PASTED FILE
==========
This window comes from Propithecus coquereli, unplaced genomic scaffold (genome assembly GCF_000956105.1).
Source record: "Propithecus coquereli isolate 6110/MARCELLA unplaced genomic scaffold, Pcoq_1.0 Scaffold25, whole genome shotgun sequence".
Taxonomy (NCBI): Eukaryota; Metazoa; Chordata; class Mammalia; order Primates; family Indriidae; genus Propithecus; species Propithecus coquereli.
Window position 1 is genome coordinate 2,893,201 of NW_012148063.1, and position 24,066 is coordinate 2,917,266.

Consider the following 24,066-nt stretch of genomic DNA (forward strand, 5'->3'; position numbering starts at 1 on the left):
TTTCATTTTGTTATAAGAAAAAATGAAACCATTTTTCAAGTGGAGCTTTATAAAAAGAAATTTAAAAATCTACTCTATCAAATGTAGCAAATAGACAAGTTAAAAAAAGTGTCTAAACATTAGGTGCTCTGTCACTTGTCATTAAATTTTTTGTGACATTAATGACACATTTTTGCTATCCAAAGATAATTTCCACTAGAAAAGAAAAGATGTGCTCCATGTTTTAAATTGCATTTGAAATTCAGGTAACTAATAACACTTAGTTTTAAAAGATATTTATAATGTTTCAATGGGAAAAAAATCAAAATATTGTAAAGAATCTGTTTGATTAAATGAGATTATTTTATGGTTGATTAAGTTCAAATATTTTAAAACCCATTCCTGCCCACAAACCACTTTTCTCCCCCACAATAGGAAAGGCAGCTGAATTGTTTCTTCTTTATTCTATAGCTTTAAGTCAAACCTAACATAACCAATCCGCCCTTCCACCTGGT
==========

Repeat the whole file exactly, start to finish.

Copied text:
This window comes from Propithecus coquereli, unplaced genomic scaffold (genome assembly GCF_000956105.1).
Source record: "Propithecus coquereli isolate 6110/MARCELLA unplaced genomic scaffold, Pcoq_1.0 Scaffold25, whole genome shotgun sequence".
Taxonomy (NCBI): Eukaryota; Metazoa; Chordata; class Mammalia; order Primates; family Indriidae; genus Propithecus; species Propithecus coquereli.
Window position 1 is genome coordinate 2,893,201 of NW_012148063.1, and position 24,066 is coordinate 2,917,266.

Consider the following 24,066-nt stretch of genomic DNA (forward strand, 5'->3'; position numbering starts at 1 on the left):
TTTCATTTTGTTATAAGAAAAAATGAAACCATTTTTCAAGTGGAGCTTTATAAAAAGAAATTTAAAAATCTACTCTATCAAATGTAGCAAATAGACAAGTTAAAAAAAGTGTCTAAACATTAGGTGCTCTGTCACTTGTCATTAAATTTTTTGTGACATTAATGACACATTTTTGCTATCCAAAGATAATTTCCACTAGAAAAGAAAAGATGTGCTCCATGTTTTAAATTGCATTTGAAATTCAGGTAACTAATAACACTTAGTTTTAAAAGATATTTATAATGTTTCAATGGGAAAAAAATCAAAATATTGTAAAGAATCTGTTTGATTAAATGAGATTATTTTATGGTTGATTAAGTTCAAATATTTTAAAACCCATTCCTGCCCACAAACCACTTTTCTCCCCCACAATAGGAAAGGCAGCTGAATTGTTTCTTCTTTATTCTATAGCTTTAAGTCAAACCTAACATAACCAATCCGCCCTTCCACCTGGT